The power of community action on display on island

Bute is known for being an island conscious of the ecological impact we have on our environment.
The group of volunteers who make up the Incredible Edible Bute group, working hard at Battery Place.The group of volunteers who make up the Incredible Edible Bute group, working hard at Battery Place.
The group of volunteers who make up the Incredible Edible Bute group, working hard at Battery Place.

We are forever on the lookout for ways to reduce our waste, and we are not limited to doing this in our own homes. It is a conscientious outlook, and one that we can be proud of, as the strength of small community actions show how much we value where we live.

And where we live is certainly unique in many respects. Few places can claim to have the same breadth and variety of local producers and suppliers as we do on Bute, given the size of our island. Most high streets will be dotted with the same shops to the extent that you might not recognise one town from the next.

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Part of Bute’s charm is in the heritage of it’s local shops. With two local butchers, two fishmongers, two grocers and the majority of businesses family owned, Rothesay is certainly a town of character.

Fyne Futures' composting bays at Bute Produce.Fyne Futures' composting bays at Bute Produce.
Fyne Futures' composting bays at Bute Produce.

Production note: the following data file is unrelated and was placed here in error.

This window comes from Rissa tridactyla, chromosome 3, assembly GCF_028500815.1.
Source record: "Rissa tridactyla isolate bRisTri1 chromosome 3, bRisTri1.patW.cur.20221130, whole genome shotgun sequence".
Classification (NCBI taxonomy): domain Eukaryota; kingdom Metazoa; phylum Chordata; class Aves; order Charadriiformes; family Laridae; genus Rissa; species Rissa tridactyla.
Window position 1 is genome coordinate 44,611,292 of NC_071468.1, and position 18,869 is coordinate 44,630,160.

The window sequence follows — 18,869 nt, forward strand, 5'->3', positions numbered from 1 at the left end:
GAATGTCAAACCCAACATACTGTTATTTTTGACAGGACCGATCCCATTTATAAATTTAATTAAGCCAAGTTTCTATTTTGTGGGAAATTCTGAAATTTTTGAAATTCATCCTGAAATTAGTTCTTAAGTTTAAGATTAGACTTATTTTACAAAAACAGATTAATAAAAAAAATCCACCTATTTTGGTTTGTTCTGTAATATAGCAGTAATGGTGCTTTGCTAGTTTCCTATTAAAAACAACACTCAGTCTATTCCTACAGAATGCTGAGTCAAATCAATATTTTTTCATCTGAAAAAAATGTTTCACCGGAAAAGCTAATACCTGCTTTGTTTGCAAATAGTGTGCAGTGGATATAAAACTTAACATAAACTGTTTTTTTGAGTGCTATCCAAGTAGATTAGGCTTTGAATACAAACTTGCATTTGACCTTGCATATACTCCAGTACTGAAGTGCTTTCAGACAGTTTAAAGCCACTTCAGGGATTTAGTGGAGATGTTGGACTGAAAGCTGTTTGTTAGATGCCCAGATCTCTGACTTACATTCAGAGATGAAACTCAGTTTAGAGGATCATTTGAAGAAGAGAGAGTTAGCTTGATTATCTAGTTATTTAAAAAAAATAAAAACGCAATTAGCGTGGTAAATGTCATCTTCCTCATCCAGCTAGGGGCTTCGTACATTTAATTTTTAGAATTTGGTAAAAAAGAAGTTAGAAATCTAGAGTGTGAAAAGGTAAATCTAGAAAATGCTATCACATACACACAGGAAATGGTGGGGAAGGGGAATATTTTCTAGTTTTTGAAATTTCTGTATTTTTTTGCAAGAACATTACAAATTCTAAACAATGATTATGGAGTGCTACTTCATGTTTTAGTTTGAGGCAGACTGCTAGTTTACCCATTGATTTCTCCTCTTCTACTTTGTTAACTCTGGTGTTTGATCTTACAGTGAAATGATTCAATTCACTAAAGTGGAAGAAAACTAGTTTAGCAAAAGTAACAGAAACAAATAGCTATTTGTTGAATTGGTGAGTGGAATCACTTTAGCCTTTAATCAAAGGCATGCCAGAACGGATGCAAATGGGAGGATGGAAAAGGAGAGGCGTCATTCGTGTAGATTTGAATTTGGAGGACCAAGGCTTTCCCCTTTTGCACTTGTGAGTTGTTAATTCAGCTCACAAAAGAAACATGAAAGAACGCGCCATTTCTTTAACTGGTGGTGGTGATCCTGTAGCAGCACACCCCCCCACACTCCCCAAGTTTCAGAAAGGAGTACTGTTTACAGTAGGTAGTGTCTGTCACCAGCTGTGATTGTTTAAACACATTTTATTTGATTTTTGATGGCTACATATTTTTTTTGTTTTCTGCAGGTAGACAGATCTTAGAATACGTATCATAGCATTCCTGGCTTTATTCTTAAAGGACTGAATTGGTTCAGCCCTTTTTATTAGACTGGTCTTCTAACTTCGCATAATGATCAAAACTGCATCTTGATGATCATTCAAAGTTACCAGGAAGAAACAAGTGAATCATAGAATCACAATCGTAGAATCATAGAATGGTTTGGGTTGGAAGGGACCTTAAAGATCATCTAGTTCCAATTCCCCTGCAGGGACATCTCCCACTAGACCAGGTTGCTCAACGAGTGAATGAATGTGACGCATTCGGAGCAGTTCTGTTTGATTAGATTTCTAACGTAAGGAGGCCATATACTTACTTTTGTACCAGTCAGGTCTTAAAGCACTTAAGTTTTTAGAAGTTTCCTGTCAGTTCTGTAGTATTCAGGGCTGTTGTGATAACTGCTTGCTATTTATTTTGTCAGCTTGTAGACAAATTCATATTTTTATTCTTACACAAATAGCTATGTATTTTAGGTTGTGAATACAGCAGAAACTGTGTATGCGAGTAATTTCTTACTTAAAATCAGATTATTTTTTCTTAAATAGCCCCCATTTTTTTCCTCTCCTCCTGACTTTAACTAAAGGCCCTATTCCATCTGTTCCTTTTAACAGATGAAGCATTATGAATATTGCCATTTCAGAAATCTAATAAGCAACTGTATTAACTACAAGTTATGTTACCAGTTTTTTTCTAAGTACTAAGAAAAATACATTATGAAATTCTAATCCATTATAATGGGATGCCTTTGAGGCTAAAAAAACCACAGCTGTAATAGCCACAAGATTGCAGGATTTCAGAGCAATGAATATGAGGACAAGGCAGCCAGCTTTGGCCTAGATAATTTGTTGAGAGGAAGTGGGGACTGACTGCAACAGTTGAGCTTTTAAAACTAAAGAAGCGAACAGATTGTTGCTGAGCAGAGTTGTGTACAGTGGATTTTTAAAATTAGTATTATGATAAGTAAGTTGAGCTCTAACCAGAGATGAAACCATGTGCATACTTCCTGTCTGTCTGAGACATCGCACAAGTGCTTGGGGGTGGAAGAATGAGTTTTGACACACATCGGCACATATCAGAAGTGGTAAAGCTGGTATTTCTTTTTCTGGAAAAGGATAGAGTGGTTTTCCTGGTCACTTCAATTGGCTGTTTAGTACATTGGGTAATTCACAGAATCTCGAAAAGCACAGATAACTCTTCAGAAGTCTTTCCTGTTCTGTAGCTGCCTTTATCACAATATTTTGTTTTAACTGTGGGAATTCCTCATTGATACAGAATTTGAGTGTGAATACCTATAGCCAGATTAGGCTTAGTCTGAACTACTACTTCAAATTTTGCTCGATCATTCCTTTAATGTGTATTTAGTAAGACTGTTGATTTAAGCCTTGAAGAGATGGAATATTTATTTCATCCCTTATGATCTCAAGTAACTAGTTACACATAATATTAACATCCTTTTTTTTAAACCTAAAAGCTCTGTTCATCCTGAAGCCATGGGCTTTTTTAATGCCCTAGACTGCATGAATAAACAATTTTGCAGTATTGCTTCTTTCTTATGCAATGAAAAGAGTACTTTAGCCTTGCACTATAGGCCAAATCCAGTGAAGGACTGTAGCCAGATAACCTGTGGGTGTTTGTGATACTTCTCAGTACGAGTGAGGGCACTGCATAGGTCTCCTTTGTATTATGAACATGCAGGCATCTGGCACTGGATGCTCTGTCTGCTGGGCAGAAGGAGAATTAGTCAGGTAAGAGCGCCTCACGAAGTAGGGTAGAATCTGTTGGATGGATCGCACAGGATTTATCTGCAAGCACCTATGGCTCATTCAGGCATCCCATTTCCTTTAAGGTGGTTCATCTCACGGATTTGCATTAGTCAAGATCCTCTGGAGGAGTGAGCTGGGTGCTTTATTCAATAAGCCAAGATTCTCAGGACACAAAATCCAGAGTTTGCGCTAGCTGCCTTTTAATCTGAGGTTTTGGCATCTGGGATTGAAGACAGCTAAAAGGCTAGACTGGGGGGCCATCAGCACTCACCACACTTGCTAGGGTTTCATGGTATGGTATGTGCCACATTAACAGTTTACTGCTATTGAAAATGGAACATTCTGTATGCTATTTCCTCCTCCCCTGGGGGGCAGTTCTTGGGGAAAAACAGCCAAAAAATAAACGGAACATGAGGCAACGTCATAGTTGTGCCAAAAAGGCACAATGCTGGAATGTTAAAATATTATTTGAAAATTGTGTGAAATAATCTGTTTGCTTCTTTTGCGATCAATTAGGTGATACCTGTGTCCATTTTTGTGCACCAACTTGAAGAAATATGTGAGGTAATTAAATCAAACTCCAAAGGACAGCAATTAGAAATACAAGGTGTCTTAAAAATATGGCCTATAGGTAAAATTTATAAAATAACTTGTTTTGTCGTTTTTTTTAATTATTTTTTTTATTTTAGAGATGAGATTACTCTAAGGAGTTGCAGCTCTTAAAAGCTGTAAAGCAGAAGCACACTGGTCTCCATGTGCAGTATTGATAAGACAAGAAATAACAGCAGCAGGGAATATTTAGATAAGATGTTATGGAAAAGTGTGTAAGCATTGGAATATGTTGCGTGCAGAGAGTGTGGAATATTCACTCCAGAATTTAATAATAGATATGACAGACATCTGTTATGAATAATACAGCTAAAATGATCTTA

These are supported by our local farms, giving our community an excellent opportunity to minimize their carbon footprint. Buying locally is a simple small action that you can do to support your economy and help the environment in the process.

Another good example of a small action having a wider impact is that of plastic reduction. This is something that has been in the news of late, with national and international companies publicly stating how they will reduce usage. That can certainly impact greatly, but we as an island still have our part to play- and doing so we have.

Some Bute firms are now proudly following suit and pledging to cut out disposable plastic utensils and straws from their business. Calmac have confirmed they will do similar on their ferries. In this way we can see that each small positive community action adds up to a greater change.

Another opportunity for waste reduction is that of food waste. This is something that many of us do without thinking about it. This isn’t necessarily a question of just whether or not you compost leftover organic matter. When you reuse your leftover potatoes for a potato salad, or put yesterday’s mince into tacos today, you are finding small ways to reduce your waste. It also saves you money too.

Whilst locally these changes seem little, they are being mirrored in a national scale, and plans are underway to expand upon them. The Scottish Government has recently appointed a panel of experts to fight our ‘throwaway society’, made from a variety of experts in the fields of business, science, education, retail, public sector and waste management. This panel has been charged with looking at many forms of waste, and finding ways that it can be tackled.

As an island there is certainly an appetite for waste reduction. For example, during 2015 at Bute Produce a food waste collection pilot took place, allowing biodegradable material to be uplifted from households and collected for composting. Of those who responded after the trial, 97 per cent said they would like to see the service continue, and all respondents said they felt that composting should be the preferred alternative to sending the waste to landfill.

Simple, small changes can be easy to make and are often about altering your habits. As a wider community however, or on a national level, they can be very empowering and can have a strong impact upon our environment.